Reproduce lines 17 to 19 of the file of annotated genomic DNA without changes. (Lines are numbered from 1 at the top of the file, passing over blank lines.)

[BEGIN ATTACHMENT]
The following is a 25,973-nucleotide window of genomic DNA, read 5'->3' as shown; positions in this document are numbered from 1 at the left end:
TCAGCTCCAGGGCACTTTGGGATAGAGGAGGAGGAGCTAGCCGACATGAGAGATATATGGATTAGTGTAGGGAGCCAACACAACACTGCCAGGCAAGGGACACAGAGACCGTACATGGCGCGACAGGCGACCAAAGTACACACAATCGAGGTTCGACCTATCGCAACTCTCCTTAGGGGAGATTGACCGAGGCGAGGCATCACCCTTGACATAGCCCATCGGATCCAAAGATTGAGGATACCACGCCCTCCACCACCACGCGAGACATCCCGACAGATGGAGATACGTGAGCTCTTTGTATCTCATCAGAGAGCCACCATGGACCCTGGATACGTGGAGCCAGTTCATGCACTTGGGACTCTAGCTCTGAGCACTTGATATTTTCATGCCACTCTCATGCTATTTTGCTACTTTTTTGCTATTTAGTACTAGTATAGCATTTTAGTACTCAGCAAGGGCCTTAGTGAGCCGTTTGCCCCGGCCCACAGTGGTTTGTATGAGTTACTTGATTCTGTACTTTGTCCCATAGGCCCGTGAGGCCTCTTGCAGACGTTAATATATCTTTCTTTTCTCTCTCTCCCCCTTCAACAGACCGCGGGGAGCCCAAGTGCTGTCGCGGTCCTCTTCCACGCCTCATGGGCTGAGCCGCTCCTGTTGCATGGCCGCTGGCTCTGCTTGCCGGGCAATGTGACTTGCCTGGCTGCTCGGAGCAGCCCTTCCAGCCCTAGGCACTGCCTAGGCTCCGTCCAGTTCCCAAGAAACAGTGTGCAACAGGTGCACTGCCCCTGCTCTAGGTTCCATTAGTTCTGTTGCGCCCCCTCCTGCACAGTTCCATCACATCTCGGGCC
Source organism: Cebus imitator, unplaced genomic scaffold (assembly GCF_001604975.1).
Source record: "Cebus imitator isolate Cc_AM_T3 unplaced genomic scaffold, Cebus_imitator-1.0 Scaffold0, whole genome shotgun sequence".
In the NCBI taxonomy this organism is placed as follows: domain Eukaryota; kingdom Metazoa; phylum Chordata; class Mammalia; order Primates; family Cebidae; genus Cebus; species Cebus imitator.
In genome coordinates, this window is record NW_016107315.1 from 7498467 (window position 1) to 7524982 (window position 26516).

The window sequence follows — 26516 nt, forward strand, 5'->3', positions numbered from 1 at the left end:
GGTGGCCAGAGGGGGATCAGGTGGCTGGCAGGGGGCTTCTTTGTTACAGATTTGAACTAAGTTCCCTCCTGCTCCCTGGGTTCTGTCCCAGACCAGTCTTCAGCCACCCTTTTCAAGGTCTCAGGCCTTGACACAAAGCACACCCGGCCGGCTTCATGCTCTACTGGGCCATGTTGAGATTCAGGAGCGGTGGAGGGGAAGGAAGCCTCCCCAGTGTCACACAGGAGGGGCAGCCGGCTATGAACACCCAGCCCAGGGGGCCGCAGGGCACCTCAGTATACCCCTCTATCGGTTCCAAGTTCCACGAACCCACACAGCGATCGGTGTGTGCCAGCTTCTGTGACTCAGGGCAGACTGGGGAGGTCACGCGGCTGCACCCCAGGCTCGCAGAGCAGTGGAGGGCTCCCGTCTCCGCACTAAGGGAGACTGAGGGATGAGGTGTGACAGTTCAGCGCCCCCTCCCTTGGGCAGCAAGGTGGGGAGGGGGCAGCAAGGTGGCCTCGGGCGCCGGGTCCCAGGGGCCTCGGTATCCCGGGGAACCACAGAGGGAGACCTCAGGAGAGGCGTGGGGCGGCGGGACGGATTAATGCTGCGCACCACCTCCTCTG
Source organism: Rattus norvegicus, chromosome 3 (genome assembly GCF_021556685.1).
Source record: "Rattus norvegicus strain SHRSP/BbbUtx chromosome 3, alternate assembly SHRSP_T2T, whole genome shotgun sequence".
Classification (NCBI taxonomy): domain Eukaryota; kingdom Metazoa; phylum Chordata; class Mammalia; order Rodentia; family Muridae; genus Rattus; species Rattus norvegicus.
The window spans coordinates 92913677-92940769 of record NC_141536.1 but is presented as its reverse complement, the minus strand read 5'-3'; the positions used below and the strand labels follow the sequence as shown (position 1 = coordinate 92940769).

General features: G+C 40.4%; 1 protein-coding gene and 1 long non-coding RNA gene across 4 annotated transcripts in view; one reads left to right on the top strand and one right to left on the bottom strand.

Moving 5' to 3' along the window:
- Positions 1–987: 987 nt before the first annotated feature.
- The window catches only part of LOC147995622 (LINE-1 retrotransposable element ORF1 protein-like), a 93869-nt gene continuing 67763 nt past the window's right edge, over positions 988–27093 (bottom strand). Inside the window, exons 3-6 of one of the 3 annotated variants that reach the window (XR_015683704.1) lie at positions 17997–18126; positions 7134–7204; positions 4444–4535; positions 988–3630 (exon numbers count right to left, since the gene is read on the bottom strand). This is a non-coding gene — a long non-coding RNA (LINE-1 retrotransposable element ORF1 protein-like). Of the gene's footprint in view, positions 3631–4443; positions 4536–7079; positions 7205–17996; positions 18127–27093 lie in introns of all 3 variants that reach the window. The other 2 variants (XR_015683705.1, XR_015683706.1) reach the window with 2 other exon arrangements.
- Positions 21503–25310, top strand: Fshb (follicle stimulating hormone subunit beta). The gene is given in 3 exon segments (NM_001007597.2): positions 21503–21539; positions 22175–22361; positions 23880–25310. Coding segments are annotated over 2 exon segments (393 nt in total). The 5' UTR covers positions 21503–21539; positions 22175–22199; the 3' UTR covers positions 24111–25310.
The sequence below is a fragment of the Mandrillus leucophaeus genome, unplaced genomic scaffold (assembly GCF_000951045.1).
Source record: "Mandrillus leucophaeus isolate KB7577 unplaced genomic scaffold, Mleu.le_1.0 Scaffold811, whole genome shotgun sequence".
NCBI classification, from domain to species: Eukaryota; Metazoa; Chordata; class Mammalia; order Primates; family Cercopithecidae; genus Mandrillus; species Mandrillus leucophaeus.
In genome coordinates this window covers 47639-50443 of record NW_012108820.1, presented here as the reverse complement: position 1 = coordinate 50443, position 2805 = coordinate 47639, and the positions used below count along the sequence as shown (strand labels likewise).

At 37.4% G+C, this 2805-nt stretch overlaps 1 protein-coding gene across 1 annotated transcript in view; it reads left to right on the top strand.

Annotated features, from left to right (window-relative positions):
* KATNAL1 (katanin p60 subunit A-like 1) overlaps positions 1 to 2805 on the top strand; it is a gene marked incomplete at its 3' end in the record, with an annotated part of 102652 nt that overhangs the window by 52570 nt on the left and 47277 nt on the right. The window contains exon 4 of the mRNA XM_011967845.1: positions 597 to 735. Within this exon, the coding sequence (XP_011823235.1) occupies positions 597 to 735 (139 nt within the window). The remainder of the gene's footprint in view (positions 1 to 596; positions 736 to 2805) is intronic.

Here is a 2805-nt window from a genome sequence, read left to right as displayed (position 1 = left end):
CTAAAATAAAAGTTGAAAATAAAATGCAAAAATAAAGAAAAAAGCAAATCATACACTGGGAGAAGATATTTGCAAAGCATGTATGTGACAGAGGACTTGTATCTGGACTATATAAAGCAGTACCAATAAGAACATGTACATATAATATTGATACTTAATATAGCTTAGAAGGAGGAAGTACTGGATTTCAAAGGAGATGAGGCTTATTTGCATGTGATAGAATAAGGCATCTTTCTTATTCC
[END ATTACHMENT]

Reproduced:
- Positions 21503–25310, top strand: Fshb (follicle stimulating hormone subunit beta). The gene is given in 3 exon segments (NM_001007597.2): positions 21503–21539; positions 22175–22361; positions 23880–25310. Coding segments are annotated over 2 exon segments (393 nt in total). The 5' UTR covers positions 21503–21539; positions 22175–22199; the 3' UTR covers positions 24111–25310.
The sequence below is a fragment of the Mandrillus leucophaeus genome, unplaced genomic scaffold (assembly GCF_000951045.1).
Source record: "Mandrillus leucophaeus isolate KB7577 unplaced genomic scaffold, Mleu.le_1.0 Scaffold811, whole genome shotgun sequence".